The 1st Commandment
“I am the Lord your God, who brought you out of the land of Egypt, out of the house of slavery. “You shall have no other gods before me. “You shall not make for yourself a carved image, or any likeness of anything that is in heaven above, or that is in the earth beneath, or that is in the water under the earth. You shall not bow down to them or serve them, for I the Lord your God am a jealous God, visiting the iniquity of the fathers on the children to the third and the fourth generation of those who hate me, but showing steadfast love to thousands of those who love me and keep my commandments.
Luther placed the Ten Commandments at the beginning of the Small Catechism even as the Law precedes the Gospel. In the First Commandment, God asserts Himself: “You shall have no other gods” (). The reformer begins not with the prologue from —“I am the Lord your God, who brought you out of the land of Egypt, out of the house of bondage”—but with the bare fact of God’s lordship. Thus in his 1525 treatise How Christians Should Regard Moses, Luther writes: This text makes it clear that even the Ten Commandments do not pertain to us. For God never led us out of Egypt, but only the Jews. The sectarian spirits want to saddle us with Moses and all the commandments. We will just skip that. We will regard Moses as a teacher, but we will not regard him as our lawgiver—unless he agrees with both the New Testament and the natural law.1 Luther understands the Ten Commandments as reflecting the Law written into creation. As such it demands that man recognize himself as dependent upon and accountable to the Creator. God is the one who is to be feared, loved, and trusted above all things. “Nature also has these laws. Nature provides that we should call upon God. The Gentiles attest to this fact. For there never was a Gentile who did not call upon his idols, even though these were not the true God.”2 A person will call upon whomever or whatever he has as his god. Ultimately there are no atheists, for those without faith in the true God are not without a “fabricating heart”3 with which they will craft a god to meet their need for deity, most often in their own image and likeness. Prayer is not a uniquely Christian phenomenon; it is found, in one way or another, in all religions. Human beings cannot escape the pressure to pray just as they cannot be without a god. The question that arises with prayer is to which god is it addressed? Is prayer simply an instinctual religious reaction to a sense of the numinous, the awe-inspiring or terror-filled mystery of the cosmos, or is it the voice of faith that speaks to the Father through the Son in the unity of the Holy Spirit? Luther sees the Ten Commandments as forming the Christian’s prayer list even as the Lord’s Prayer reflects the form of the Christian’s life in the world.4 As we observed in the previous chapter, when Luther instructed his friend, Peter the barber, in the art of Christian praying, he directed him to pray the Commandments one by one. The Wittenberg barber is taught a fourfold template for praying the Ten Commandments: I take one part after another and free myself as much as possible from distractions in order to pray. I divide each commandment into four parts, thereby fashioning a garland of four strands. That is, I think of each commandment as, first, instruction, which is really what it is intended to be, and consider what the Lord God demands of me so earnestly. Second, I turn it into a thanksgiving; third, a confession, and fourth, a prayer.5 Luther provides model prayers based on the Commandments. Then Luther continues: “These are the Ten Commandments in their fourfold aspect, namely, as a school text, song book, penitential book, and prayer book. They are intended to help the heart come to itself and grow zealous in prayer.”6 The Ten Commandments are concrete; they are the demarcation of the triune God’s lordship over the totality of human life. As such they delineate the spaces that are occupied by prayer day in and day out. Such prayer follows from the First Commandment. The First Commandment You shall have no other gods What does this mean? We should fear, love, and trust in God above all things. Lord God, You require us to fear, love, and trust in You above all things. Grant unto us undivided hearts to fear Your wrath and so avoid the evil that You abhor. Instead, help us to love what You command and trust in Your promises; through Jesus Christ, Your Son, who lives and reigns with You and the Holy Spirit, one God, world without end. Amen.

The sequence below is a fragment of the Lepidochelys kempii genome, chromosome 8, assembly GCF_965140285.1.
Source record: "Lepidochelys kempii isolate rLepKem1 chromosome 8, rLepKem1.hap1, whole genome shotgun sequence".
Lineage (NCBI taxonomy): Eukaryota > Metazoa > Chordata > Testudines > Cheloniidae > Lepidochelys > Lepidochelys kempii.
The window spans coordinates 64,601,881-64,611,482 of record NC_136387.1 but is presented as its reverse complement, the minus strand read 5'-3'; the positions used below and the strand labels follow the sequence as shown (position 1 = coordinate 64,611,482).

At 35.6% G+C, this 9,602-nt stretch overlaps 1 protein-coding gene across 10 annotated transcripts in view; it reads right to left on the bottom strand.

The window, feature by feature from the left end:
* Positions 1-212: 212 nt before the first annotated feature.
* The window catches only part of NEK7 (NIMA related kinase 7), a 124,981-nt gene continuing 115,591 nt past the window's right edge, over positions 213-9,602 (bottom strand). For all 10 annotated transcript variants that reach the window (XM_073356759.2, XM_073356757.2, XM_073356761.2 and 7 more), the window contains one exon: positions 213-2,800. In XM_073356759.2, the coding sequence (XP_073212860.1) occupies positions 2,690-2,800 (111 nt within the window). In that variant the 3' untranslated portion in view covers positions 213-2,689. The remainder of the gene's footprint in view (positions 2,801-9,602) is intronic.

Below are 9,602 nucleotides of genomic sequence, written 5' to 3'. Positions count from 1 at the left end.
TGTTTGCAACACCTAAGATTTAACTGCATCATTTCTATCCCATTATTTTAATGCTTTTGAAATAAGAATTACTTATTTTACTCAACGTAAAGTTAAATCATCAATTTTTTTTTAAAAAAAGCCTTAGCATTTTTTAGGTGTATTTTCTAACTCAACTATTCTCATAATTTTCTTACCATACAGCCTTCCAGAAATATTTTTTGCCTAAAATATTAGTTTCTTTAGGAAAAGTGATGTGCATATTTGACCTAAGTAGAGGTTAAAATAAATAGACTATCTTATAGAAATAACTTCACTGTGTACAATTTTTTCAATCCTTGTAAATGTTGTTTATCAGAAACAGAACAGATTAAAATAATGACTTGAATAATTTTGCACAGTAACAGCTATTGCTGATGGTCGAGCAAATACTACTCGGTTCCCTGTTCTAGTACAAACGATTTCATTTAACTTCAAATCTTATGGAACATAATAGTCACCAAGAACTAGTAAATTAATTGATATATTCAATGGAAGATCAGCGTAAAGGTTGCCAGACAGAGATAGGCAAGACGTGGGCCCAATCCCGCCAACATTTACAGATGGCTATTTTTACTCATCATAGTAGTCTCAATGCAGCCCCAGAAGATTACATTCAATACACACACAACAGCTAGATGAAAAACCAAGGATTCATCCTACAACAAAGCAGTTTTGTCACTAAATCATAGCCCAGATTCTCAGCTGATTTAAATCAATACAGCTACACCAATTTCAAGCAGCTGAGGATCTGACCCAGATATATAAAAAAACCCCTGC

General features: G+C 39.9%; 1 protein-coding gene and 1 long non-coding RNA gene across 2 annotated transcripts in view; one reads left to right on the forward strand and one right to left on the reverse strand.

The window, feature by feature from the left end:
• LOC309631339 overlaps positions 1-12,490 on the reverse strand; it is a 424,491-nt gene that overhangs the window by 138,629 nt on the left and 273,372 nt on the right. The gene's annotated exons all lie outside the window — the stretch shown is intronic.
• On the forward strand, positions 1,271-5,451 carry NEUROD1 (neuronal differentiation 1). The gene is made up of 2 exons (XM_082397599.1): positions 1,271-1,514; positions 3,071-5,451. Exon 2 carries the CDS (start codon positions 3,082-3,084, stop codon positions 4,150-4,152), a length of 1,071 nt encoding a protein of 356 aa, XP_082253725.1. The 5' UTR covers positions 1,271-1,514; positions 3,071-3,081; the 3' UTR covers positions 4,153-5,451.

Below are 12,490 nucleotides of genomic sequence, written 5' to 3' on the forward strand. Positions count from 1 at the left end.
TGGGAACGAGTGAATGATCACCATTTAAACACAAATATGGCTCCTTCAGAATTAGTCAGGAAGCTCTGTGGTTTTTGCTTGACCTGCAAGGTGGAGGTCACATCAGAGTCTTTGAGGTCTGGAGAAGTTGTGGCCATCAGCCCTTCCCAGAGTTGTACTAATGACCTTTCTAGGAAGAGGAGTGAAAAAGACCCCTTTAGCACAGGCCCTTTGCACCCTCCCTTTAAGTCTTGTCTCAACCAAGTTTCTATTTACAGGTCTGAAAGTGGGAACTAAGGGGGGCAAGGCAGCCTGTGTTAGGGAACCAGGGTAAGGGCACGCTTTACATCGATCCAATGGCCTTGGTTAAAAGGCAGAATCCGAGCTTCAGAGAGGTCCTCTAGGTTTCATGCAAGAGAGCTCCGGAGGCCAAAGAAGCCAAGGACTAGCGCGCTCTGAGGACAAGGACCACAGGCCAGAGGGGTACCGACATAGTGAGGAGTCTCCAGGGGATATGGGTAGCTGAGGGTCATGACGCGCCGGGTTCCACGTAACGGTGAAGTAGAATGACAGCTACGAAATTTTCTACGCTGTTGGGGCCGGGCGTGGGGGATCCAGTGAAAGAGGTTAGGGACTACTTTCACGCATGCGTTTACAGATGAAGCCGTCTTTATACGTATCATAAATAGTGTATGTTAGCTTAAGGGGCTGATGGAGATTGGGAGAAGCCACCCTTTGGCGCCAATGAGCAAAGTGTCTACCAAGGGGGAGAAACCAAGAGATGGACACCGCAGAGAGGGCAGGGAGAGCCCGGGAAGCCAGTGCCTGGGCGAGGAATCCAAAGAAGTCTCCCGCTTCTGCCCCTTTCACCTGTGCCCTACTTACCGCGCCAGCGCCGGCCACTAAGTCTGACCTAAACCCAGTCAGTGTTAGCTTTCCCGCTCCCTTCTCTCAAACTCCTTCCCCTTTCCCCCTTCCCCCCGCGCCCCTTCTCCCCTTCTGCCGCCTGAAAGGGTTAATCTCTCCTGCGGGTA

Pless, John T. Praying Luther’s Small Catechism . Concordia Publishing House. Kindle Edition.